Zambian Credit Market Reels as COVID-19 Hits Economy Hard

The COVID-19 pandemic continues to have a major impact on the Zambian economy and the country’s credit market. The newly-released TransUnion Q2 2021 Zambia Market Analytics Report showed a sharp decline in the number of active accounts as the economy slipped into its first recession since 1998. The report reviews emerging trends in the Zambian credit landscape to help lenders identify shifts and inform lending decisions.

The effects of the pandemic saw the Zambian economy shrink by 4.2% in 2020, with significant implications for consumers. Many jobs have been lost, and the savings of households have come under severe pressure, reducing their resilience to future shocks. Inflation remained in double digits throughout 2020, averaging 15.7%, and reaching a high of 22.2% in February 2021. A gradual recovery is expected, with GDP growth projected at 1.8% in 2021 and averaging 2.8% over 2021–23.[1]

TransUnion’s analysis shows the recession has had a major impact on Zambia’s lending industry. The report reveals a 15.8% drop in the number of active accounts between Q1 and Q2 2021, from 1.9 million to 1.6 million, largely because of more paid-up and written off accounts.

While the microfinance sector remained active, with marginal growth in terms of new accounts opened (0.2% growth in Q2 over Q1), the total amount disbursed and average lending limit remained relatively low. The average lending limit for accounts opened in Q2 2021 was ZMW7130, which went down by 4.9% from Q1.

The FinTech sector saw a 39% decrease in the number of active accounts from Q1 to Q2 2021, but still held nearly three in four (74.4%) of loan accounts in the market. However, this only represents 3.9% of the total disbursed amount, with the lending average decreasing from ZMW397 in Q1 to ZMW394 in Q2.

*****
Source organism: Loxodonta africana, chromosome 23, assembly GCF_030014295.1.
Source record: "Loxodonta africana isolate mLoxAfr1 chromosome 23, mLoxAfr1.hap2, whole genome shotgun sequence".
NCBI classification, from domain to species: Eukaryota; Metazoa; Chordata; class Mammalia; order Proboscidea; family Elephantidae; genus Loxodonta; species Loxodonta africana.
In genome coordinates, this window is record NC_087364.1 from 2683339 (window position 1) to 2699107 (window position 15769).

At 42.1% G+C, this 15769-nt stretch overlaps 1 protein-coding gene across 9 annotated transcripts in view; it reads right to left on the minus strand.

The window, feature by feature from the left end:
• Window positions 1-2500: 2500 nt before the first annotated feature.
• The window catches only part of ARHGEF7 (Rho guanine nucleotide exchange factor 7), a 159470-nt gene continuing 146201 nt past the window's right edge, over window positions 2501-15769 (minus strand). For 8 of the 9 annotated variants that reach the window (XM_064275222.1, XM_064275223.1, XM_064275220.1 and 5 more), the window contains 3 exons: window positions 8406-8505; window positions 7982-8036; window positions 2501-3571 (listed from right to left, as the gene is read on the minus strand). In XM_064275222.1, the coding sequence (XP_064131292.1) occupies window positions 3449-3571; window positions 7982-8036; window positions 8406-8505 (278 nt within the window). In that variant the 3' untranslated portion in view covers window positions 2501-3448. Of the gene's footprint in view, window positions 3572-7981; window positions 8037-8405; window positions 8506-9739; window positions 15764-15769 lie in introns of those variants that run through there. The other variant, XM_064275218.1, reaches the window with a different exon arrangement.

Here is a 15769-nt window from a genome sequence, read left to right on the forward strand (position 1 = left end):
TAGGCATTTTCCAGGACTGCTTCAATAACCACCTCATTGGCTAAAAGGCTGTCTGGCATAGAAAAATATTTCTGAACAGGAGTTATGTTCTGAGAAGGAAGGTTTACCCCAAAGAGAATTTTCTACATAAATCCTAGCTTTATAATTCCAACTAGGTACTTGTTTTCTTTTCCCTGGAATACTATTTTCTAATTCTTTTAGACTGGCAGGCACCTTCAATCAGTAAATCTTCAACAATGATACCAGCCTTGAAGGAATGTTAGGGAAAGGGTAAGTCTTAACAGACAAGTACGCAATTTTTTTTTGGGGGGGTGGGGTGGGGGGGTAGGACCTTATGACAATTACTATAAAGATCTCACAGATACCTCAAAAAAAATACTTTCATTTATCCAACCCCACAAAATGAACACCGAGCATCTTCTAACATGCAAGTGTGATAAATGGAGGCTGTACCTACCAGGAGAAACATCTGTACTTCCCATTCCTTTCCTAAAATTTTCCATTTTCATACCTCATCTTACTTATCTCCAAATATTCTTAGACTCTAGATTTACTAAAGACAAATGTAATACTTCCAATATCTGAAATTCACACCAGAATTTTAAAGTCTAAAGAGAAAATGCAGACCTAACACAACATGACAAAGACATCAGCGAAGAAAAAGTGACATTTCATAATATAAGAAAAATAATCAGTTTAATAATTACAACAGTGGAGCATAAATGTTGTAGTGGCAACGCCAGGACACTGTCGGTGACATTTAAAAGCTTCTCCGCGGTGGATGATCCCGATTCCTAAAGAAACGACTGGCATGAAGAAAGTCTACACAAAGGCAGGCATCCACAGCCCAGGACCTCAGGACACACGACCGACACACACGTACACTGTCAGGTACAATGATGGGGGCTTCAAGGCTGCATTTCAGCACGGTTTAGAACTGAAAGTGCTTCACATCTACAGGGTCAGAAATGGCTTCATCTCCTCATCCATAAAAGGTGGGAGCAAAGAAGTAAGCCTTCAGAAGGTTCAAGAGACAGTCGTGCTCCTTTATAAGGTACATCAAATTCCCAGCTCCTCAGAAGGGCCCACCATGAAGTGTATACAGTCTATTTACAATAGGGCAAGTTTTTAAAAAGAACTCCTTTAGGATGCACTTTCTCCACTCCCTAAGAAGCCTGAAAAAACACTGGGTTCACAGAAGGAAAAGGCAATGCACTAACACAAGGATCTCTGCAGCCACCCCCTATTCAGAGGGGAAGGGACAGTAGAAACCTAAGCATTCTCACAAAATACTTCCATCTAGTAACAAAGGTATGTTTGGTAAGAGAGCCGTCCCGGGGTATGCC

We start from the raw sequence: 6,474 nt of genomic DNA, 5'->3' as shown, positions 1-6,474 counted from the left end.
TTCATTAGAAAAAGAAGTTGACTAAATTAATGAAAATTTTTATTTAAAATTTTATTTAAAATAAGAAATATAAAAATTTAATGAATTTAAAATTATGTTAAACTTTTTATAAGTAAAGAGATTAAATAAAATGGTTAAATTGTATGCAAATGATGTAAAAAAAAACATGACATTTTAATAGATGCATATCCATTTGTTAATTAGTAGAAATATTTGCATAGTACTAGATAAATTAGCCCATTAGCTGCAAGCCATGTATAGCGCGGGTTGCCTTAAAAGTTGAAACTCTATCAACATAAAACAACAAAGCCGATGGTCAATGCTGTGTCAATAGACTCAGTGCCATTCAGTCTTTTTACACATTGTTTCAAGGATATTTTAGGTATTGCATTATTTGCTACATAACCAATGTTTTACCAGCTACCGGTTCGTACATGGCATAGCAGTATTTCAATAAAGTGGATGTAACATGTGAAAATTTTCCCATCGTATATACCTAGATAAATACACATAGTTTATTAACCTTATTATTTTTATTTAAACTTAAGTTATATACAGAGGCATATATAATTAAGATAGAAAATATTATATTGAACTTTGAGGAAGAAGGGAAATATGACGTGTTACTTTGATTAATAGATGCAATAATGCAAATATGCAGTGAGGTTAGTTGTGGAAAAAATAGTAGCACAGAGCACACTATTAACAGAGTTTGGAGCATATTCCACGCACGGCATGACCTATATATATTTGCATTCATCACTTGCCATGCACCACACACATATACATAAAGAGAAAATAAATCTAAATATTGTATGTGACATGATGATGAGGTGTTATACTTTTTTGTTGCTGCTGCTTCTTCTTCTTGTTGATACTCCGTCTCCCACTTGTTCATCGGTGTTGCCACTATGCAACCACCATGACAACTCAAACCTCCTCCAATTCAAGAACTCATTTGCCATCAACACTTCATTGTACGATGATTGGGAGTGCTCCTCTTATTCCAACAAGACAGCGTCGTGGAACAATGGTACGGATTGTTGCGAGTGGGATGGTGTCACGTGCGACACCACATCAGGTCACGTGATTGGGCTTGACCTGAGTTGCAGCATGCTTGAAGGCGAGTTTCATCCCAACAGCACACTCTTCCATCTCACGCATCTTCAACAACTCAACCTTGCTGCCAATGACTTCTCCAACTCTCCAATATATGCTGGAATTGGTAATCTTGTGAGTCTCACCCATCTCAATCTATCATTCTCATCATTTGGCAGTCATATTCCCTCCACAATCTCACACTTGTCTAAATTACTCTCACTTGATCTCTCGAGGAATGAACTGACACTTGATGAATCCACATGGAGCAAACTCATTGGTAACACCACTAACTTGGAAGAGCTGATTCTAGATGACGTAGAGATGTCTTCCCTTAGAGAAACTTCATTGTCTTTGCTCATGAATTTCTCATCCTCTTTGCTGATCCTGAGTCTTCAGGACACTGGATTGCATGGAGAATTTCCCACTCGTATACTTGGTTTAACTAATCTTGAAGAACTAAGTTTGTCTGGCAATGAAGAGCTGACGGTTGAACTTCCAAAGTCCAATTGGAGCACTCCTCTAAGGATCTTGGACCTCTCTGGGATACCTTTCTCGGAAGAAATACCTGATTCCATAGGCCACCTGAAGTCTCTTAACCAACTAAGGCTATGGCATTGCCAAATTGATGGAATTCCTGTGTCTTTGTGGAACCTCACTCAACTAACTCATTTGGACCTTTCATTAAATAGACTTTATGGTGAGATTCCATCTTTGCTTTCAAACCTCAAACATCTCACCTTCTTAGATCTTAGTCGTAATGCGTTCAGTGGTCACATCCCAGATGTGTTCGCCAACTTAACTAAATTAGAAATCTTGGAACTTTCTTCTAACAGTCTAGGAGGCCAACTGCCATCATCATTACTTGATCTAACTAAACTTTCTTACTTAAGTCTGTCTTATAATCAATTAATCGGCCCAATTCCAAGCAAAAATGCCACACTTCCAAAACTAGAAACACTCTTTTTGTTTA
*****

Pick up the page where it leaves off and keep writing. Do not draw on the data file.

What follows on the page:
The number of new accounts opened in the banking sector also declined. Between Q1 and Q2 2021, the number of accounts decreased by 29.3%. However, principal values went up by 8.4%, and lending average went up from ZMW151,000 to ZMW154,000 per account. As a result, the sector held a balance of ZMW24.1 billion, which was around 60.8% of the value of all loans. This shows banks have reduced the number of accounts being opened but increased the lending limit, leading to an increase in the current balance.

TransUnion Africa’s director of product, Samuel Tayengwa, said the impact of COVID-19 would continue to dampen economic activity, especially in sectors like tourism, retail and wholesale trade, and that a return to macroeconomic stability would largely depend on progress on debt restructuring, fiscal consolidation efforts and the availability of COVID-19 vaccines.

“The lending sector experienced a continued reduction in demand and supply for credit in Q2 2021, with high inflation rates, coupled with a rapidly depreciating currency, tipping many Zambians into financial hardship,” said Tayengwa.

The TransUnion report also observed that the non-performing loan (NPL) ratio had increased, largely because of the effects of the COVID-19 pandemic.[2] Over the past three years, the NPL ratio for banks fluctuated from 9.5% in 2018, to 8.2% in 2019, to 12.6% in 2020. Overall, this represents a significant reversal of the gains made in prior years.

“For many businesses, the COVID-19 crisis has prompted an accelerated transformation to new technologies and new ways of working. To compete in this changing environment, lenders need to reimagine the role of lending in the economy and adjust operations to suit current circumstances,” said Tayengwa.

“This means lending institutions must understand the emerging needs in different portfolio segments and then decide how to satisfy them efficiently and effectively. Customer segmentation and data analytical insights will be critical for lenders to make informed decisions, and risk-based pricing will become an industry standard in this new credit landscape.”

Tayengwa also observed that lenders will require deeper insights into their customer base and general market trends to develop and implement appropriate pricing strategies across products and consumer segments. He also stressed how important it was to focus on identity verification, fraud prevention and collections solutions that can assist in managing risk and optimising growth throughout the portfolio.

“Lenders that fail to evolve their ecosystem and take a more insight-led approach to customer segmentation will be the ones less able to recover from the impacts of COVID-19. Digital lending platforms allow lenders to automate the decision-making process and assess risk more accurately while creating a superior customer experience. A single integrated digital lending platform ensures lenders can run the customer application through background checks and verifications instantly, and auto-decisioning ensures customers can get a response almost immediately,” said Tayengwa.